Barnard and several of his GYS charges motor to Chicago on the second Saturday of each month to deliver meals to homeless people. Meals they had prepared and packed in the suburbs. B a r n a r d n a m e d the program “Lunches of Hope.”
Among GYS’s other offerings are a “Know Your Worth” workshop; the monthly Escape Room, a GYS-Glencoe Library collaboration with a problem- solving focus; Social and Emotional Learning Exchange (SELE), a combined GYS-Josselyn Center youth mentoring program; and Cooking Club, which convenes once a month at Central School (grades 5-8), where schoolboys and schoolgirls learn cooking skills and GYS Assistant Director Pamela Tousis serves as Chief Encourager of healthy food choices.
“There’s no one route to reaching a kid,” says Barnard, father of a son, 7-year-old Avrey. “I’m always looking for lanes, for roads, to connect effectively with our youth. I still love fashion; it makes me happy. A couple of grade-school boys with us are working on a GYS project involving [Vons] sneakers. It interested them, and it got them excited. They’re adding style to the shoes, but only after I’d asked them to do so while thinking, ‘What does GYS mean to you?’ ”
The most meaningful influence in Barnard’s childhood was his mother Gwendolyn, a special education teacher at Daniel Webster Elementary School (William Barnard’s alma mater) in Chicago and the wildly popular youth manager at the family’s church. School kids and church kids swarmed Gwendolyn; they sought hugs and an audience from her, and she obliged warmly, every time.
“You should have seen how much time all of my friends and other kids spent with my mom—they hogged my mom,” Barnard says, chuckling.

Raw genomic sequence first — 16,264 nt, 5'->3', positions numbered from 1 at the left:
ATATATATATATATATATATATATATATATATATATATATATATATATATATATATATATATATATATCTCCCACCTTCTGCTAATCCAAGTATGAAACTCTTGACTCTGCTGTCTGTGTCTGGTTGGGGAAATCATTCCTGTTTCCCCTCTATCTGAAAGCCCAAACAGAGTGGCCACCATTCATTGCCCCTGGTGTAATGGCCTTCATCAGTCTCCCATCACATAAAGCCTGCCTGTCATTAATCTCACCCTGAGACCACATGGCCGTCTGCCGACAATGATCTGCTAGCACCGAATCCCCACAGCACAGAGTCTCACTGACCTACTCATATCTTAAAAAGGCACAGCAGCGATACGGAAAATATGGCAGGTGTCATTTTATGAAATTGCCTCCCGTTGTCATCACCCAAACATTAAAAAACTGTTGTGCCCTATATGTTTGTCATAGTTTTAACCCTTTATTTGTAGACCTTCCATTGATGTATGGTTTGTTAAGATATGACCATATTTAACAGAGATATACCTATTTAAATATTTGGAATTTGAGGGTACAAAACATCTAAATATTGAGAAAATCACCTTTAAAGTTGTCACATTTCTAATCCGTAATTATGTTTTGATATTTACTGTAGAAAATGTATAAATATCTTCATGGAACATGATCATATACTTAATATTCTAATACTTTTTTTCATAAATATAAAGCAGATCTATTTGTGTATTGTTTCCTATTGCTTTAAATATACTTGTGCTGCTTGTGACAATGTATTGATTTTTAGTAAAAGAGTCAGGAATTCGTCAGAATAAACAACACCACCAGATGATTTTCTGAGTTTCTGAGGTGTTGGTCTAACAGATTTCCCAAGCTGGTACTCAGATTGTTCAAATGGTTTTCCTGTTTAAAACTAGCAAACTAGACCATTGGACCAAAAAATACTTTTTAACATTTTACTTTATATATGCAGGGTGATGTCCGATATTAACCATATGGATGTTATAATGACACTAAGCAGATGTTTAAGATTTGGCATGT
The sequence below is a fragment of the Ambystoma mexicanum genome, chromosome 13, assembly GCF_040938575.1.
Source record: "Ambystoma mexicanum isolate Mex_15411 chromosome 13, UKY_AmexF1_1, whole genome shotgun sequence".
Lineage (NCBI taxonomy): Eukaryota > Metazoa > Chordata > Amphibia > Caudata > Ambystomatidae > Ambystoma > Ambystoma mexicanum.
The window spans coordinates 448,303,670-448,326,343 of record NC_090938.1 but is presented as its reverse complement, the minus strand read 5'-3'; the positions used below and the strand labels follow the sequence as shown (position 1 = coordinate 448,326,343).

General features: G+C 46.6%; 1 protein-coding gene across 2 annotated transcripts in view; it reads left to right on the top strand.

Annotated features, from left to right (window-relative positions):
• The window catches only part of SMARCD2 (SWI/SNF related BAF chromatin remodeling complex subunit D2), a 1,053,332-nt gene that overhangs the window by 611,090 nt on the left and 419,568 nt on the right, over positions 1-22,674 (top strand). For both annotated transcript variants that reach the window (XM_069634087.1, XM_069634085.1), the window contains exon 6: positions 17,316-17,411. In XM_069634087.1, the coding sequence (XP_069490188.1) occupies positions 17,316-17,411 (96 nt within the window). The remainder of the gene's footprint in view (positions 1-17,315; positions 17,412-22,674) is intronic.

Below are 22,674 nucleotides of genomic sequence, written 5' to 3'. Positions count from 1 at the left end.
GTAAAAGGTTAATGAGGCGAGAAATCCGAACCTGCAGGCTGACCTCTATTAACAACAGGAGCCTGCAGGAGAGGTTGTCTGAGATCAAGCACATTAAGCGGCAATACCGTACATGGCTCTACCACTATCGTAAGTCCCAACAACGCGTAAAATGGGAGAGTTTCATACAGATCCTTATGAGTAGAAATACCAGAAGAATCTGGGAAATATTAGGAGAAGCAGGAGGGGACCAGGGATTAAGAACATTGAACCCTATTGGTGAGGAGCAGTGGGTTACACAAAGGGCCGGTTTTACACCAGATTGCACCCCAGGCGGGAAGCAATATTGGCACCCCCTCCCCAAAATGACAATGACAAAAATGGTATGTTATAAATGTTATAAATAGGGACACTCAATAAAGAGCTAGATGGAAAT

“My mom was the cool mom. She was great to everybody; she had a genuine relationship with everybody. Mom attracted people to her because she made them feel comfortable around her with her energy and love.
“My mom, I can say without hesitation, is the main reason I found my way to the kind of work I’m doing now.”
William Barnard delivered the commencement speech to Daniel Webster School eighth-graders last spring. The title of his talk was “Go Get Your
Carrot” (also the working title of a book he hopes to publish soon). The lunch lady Barnard remembers from his days as a student at the school was in
attendance. So was a familiar-looking security guard.
The proudest one in the room?
Gwendolyn Barnard—by a mile.
A stutterer for the first nine years of his life, William Barnard stood before another group of impressionable children—1,000-plus miles from Houston—and voiced a series of stammer-free, inspirational thoughts.
“Rabbits want carrots, right?” Barnard says. “I told the kids it’s important to go after what you want in life, to be prepared for some obstacles along the way. Kids face difficult situations everywhere; it doesn’t matter where you live.
“My main point, and I hope they’ll never forget it, was, ‘Don’t let adversity in your life be an excuse for not succeeding.’”
Glencoe Youth Services, 847-835-3121, is located
at 680 Greenwood Avenue in Glencoe. For more information,
or to make a donation, visit glencoeyouthservices